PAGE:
Arizona Republic's Scores

  • Movies
  • TV
For 1,168 reviews, this publication has graded:
  • 66% higher than the average critic
  • 3% same as the average critic
  • 31% lower than the average critic
On average, this publication grades 2.6 points higher than other critics. (0-100 point scale)
Average Movie review score: 64
Highest review score: 100 A Separation
Lowest review score: 10 The Legend of Hercules
Score distribution:
1,168 movie reviews
  1. It’s well-staged, well-acted, all the right people die in the end. It comes down to, well, Romeo and Juliet, really, and Douglas Booth and Hailee Steinfeld prove capable in the title roles.
  2. It’s a powerfully sensual movie, gorgeously lensed colors and textures conveying its characters emotional states while thoughtfully exploring the range of human sexuality through Adenike’s experience.
  3. With its lush look, uniformly excellent acting, slow cadences and unhurried unspooling, We Are What We Are rewards your patience without skimping on the goods.
  4. The movie is more a collection of cool people telling great stories than it is a structured documentary (despite Camalier’s attempts in that direction). But in this case, that’s enough.
  5. Checking in at nearly three hours and so full of passions and appetites, it’s impossible for it not to exhaust you.
  6. One reason the movie works so well: Writer-director Malcolm D. Lee returns from the original, so the characters feel true to the first film. Secondly, most of the cast is back, and they have the kind of comfortable chemistry you can’t fake. It’s easy to believe these people have a history together.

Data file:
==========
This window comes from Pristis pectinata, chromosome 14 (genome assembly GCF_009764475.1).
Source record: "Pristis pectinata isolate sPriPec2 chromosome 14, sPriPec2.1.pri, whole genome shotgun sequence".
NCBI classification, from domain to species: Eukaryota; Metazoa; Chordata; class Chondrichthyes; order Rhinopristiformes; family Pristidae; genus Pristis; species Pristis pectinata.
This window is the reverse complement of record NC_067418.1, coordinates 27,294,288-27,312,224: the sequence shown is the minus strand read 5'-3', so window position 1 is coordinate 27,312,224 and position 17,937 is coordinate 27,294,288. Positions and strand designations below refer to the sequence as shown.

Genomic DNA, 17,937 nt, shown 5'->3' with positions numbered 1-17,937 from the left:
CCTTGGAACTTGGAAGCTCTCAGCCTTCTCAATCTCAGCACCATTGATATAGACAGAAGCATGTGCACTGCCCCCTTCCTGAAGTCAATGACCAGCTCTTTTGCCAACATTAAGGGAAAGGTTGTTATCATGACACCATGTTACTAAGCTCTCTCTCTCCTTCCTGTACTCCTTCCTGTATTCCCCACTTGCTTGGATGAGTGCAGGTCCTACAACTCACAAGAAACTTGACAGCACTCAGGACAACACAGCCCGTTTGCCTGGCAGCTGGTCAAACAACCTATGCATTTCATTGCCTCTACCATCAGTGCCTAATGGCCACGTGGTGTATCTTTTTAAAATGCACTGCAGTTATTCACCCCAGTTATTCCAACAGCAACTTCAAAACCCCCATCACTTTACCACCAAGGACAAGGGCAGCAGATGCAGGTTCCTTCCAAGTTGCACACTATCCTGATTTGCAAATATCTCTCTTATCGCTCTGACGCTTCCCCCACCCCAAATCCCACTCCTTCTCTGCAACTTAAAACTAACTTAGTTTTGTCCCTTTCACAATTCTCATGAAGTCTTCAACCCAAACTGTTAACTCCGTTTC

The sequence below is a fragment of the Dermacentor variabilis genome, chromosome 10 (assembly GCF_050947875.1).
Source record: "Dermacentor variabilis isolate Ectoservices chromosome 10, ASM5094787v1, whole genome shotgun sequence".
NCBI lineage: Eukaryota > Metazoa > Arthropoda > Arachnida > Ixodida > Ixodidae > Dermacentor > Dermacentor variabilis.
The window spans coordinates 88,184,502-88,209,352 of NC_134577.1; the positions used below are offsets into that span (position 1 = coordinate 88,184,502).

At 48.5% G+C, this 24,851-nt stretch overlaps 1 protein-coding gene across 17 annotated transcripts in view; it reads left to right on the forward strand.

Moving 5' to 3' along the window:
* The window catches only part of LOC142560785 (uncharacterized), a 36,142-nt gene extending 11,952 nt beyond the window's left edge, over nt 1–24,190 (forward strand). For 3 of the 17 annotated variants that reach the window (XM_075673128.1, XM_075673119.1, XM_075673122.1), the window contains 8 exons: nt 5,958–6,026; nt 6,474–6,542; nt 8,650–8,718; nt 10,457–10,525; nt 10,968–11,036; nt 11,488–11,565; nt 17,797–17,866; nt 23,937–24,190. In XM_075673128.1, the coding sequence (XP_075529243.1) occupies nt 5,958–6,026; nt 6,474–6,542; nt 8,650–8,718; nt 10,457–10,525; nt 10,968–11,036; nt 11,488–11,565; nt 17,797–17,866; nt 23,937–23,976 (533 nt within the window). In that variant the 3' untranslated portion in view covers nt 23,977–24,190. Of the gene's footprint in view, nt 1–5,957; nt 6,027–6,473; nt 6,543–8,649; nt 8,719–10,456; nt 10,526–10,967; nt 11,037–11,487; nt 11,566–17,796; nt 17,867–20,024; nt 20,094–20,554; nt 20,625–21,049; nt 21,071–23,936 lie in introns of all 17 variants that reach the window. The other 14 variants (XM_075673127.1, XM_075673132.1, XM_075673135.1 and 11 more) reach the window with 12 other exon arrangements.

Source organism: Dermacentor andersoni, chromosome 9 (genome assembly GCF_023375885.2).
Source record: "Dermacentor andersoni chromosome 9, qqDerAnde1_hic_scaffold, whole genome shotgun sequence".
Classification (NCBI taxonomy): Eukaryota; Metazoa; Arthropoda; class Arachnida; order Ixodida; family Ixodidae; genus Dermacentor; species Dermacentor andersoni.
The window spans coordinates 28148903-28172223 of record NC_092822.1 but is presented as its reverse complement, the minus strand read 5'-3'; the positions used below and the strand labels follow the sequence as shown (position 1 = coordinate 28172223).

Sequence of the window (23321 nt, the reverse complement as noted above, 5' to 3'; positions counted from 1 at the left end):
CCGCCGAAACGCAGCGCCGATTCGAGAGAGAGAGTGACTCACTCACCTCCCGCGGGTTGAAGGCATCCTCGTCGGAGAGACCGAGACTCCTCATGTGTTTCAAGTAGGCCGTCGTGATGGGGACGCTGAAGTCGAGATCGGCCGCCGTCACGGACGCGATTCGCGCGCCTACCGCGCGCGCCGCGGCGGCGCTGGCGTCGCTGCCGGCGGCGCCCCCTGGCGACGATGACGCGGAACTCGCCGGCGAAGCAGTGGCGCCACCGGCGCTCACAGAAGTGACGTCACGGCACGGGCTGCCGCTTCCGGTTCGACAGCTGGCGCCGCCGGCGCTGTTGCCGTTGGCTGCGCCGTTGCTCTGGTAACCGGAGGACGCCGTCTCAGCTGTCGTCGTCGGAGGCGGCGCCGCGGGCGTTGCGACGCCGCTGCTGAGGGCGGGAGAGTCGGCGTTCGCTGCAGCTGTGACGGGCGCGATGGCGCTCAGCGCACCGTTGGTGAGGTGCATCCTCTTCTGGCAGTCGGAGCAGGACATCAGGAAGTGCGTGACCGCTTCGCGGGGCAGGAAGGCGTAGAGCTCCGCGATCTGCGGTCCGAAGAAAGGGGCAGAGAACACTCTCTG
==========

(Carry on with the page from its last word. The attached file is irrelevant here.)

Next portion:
7. Catching Fire is a great leap forward for the franchise. Seeing as it’s all about hope and what it represents, here’s hoping the next two are just as good, if not better.
  8. To call Armstrong’s story a tragedy is probably an overblown notion. But it does involve sadness, not just with its depiction of a fallen idol, but with the necessary acknowledgment that some of our own hopes and dreams fell alongside him.
  9. Nebraska is as cold and unforgiving as its setting, yet just as stunning.
  10. Philomena could have been a sappy movie, but it’s not. Instead, with such assured performances, it’s proof that sometimes a laugh makes swallowing a big dose of outrage a little easier.
  11. Gondry’s illustrations are as fascinating as the chats. Sometimes they look like markers on a napkin. Other times they are reminiscent of something made on the old Lite-Brite toy. They’re always delightful.
  12. It’s a Fellini-esque carnival of humanity on display, a more debauched phantasmagoria reminiscent of “La Dolce Vita.” But “La Dolce Vita” created the paparazzi; The Great Beauty takes place in a world where the paparazzi have existed for decades.
  13. Disney scholars may scoff that it’s not a warts-and-all portrayal of the struggle to bring “Mary Poppins” to the screen, but that seems almost churlish in light of the enthusiasm Hanks brings to the film, or the eventually melting icy facade Thompson puts up.